Some people may need to be told that the dominant element of the two sculptures that comprise this installation are security shutters, writes Julian Holder . Even then the appropriateness of this intelligent choice of material is not at first apparent. In Manchester such shutters, used to seal empty properties, were abandoned some years ago by the city's housing authority in favour of painted plyboard screens. Now, complemented by salvaged strip-lighting, they form part of an architectonic assemblage by Ian Rawlinson, which explores notions of containment with considerable power and sadness.
The reconfiguration of these mass-produced items exudes a quiet threat so that the viewer feels at any moment something might happen. The ever-present hum of the strip lighting can never be relaxing. Will the pieces unfold, even collapse? Will they follow you around?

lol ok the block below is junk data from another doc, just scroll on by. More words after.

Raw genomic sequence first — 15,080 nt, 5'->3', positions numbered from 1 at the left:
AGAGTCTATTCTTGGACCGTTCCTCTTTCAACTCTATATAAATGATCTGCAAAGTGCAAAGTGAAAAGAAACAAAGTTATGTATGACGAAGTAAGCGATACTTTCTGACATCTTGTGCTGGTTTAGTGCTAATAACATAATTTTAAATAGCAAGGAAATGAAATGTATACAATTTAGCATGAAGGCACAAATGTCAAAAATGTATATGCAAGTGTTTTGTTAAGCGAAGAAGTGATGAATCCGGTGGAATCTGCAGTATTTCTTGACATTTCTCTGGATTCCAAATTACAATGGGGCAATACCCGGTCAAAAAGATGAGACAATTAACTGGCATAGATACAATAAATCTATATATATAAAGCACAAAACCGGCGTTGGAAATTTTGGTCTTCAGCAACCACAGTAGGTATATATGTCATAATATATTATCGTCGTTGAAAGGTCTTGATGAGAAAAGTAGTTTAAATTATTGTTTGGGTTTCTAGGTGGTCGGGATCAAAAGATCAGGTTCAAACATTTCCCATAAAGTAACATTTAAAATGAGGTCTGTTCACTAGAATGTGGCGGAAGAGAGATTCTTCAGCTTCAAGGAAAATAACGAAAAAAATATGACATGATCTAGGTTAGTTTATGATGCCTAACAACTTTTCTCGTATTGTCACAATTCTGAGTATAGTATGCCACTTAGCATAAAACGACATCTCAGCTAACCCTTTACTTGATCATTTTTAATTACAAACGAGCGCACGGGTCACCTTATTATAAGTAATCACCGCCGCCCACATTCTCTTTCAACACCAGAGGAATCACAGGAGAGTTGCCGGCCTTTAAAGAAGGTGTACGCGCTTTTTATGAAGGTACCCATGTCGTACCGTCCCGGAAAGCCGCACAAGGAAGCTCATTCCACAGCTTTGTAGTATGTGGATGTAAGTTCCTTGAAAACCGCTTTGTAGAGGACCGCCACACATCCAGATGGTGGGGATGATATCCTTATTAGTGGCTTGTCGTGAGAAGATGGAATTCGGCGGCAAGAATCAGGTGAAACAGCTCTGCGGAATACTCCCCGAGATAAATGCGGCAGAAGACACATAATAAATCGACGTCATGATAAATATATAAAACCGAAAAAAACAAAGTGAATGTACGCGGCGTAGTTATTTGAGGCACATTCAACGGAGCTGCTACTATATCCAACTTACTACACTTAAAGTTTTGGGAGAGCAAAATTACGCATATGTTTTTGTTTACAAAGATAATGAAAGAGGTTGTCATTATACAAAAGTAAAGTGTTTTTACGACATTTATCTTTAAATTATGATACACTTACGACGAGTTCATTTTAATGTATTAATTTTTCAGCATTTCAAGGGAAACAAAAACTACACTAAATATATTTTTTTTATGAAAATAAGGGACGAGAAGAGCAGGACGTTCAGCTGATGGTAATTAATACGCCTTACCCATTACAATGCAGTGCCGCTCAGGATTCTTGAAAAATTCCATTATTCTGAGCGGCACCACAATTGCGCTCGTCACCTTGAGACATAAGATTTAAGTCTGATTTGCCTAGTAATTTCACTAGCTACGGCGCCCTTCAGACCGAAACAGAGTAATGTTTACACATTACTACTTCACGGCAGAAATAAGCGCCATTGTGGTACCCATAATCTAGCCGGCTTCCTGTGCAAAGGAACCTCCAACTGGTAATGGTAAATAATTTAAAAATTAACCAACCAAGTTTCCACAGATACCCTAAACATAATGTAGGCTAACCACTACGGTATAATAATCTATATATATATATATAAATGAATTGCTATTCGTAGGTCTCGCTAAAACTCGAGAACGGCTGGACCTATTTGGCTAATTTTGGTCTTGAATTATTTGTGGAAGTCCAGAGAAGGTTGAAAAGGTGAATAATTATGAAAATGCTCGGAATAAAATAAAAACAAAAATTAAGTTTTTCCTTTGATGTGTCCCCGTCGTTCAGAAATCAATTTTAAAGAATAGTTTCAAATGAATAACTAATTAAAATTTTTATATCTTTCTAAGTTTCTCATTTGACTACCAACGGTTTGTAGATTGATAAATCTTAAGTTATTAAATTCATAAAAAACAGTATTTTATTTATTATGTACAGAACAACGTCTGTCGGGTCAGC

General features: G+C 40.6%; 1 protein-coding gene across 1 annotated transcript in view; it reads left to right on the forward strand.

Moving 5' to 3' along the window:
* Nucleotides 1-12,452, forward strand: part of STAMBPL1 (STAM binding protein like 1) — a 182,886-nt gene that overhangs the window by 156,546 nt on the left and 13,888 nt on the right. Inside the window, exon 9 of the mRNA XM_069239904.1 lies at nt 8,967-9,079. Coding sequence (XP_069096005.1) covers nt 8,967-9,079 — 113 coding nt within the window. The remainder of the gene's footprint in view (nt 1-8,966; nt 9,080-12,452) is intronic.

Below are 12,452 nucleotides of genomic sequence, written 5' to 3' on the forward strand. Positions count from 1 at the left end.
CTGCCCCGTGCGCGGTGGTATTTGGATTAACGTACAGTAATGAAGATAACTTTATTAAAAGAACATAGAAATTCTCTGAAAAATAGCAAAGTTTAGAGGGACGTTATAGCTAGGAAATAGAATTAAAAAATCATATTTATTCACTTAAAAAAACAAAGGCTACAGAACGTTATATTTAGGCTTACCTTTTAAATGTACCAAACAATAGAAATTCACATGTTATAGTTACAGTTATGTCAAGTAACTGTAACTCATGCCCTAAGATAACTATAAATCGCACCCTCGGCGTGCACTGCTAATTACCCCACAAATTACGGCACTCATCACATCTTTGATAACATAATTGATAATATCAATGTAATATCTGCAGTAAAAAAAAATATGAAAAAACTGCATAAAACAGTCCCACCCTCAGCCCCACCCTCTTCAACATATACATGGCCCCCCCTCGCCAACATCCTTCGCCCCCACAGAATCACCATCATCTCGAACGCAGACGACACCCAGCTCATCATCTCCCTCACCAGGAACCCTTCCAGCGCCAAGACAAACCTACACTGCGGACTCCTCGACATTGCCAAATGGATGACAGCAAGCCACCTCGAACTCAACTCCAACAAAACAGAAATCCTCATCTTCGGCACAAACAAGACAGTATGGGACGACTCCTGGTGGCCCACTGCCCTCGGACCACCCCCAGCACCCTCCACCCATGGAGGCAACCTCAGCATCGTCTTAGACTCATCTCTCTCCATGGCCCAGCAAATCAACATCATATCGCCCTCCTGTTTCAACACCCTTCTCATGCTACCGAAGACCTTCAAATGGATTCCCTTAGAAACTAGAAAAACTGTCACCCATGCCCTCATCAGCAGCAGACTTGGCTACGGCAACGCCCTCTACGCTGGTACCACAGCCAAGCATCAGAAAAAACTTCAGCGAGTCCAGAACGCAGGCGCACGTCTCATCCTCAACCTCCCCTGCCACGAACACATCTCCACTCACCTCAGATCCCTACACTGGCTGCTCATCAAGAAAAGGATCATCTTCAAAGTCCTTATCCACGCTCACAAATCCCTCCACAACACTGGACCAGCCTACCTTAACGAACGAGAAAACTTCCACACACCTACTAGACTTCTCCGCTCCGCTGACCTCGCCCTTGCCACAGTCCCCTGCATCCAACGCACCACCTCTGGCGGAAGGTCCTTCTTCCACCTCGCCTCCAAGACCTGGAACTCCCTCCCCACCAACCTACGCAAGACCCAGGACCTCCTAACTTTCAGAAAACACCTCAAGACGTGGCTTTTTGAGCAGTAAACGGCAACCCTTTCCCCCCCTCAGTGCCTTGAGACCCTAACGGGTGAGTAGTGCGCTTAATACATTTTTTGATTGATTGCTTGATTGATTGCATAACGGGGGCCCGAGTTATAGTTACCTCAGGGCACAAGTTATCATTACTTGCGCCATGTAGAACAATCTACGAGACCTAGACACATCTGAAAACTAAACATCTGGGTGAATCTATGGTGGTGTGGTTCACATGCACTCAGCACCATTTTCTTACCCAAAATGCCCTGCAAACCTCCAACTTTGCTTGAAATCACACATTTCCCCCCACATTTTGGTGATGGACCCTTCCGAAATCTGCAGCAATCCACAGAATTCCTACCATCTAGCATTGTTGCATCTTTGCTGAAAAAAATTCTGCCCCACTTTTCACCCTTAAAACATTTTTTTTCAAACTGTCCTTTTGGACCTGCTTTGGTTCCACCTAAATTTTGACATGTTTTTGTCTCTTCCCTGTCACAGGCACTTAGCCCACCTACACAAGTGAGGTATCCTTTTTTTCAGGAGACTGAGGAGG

One has its lighting on top, the other has it contained inside a cage of perforated shutters. One seems to hover on light, the other sits squat on its haunches like a monument.
The viewer moves from one to the other, as if following some pre-set programme to correct or refine initial impressions. Unsettling moire effects animate any movement.
Most disquieting is the manner in which both pieces are plugged into the gallery floor, making you wonder - are they powered by the building, or the building, even the city, powered by the pieces? When you're on your own with them, it's all quite unnerving. You really don't want to turn your back on them, just in case.